Employment Shocks, Unemployment Insurance, and Caregiving
This event is in the past.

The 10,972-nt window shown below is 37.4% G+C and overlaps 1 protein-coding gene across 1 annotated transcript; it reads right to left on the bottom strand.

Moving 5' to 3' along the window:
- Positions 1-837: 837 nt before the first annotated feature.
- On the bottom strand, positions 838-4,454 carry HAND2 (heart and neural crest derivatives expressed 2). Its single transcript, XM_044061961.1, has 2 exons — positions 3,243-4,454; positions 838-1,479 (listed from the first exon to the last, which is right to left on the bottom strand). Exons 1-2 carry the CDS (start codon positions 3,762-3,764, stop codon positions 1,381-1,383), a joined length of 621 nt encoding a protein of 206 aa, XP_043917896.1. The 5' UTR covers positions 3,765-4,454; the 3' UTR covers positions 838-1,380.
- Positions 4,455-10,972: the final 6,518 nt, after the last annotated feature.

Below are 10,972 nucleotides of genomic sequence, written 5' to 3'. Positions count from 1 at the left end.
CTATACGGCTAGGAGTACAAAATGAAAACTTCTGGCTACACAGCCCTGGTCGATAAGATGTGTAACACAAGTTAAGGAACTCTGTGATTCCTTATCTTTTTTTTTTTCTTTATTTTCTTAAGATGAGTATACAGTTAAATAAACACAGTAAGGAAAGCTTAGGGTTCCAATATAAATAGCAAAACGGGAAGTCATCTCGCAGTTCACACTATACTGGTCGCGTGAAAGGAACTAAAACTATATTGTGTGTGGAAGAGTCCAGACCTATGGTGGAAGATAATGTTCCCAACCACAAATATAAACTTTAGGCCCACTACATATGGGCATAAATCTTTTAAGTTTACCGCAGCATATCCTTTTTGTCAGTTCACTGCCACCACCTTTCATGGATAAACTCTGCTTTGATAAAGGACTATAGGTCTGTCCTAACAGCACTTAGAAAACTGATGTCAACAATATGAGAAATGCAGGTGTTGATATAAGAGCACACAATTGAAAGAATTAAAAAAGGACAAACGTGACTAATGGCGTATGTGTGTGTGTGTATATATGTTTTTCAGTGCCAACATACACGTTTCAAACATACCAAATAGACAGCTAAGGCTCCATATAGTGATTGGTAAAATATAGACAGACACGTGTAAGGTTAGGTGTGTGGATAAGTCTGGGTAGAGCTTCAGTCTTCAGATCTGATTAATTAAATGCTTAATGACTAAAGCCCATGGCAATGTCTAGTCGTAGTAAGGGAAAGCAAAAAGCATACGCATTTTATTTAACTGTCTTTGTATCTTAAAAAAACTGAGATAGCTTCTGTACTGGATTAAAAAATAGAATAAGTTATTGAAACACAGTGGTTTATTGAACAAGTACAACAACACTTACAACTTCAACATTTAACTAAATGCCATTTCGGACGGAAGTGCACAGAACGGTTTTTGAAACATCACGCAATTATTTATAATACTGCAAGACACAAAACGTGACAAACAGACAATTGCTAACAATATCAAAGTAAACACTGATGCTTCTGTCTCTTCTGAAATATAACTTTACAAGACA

Working Americans are increasing taking on various caregiving roles for family members. In light of the COVID-19 pandemic, the impact of job loss and income supports on the labor supply, economic well-being, and caregiving behavior of families with care needs is a pressing policy question. This paper considers caregiving during periods of (involuntary) unemployment and, specifically, the role of unemployment insurance (UI) on caregiving. I find that although caregiving increases following job separations, more generous UI benefits reduces the likelihood that workers who are laid off provide family care. This effect is largest for adults between age 40 and 65, for men, and for unmarried individuals. In the context of a rapidly aging US population this analysis provides knowledge about how social insurance policies that provide wage replacement support working families with growing long term care needs.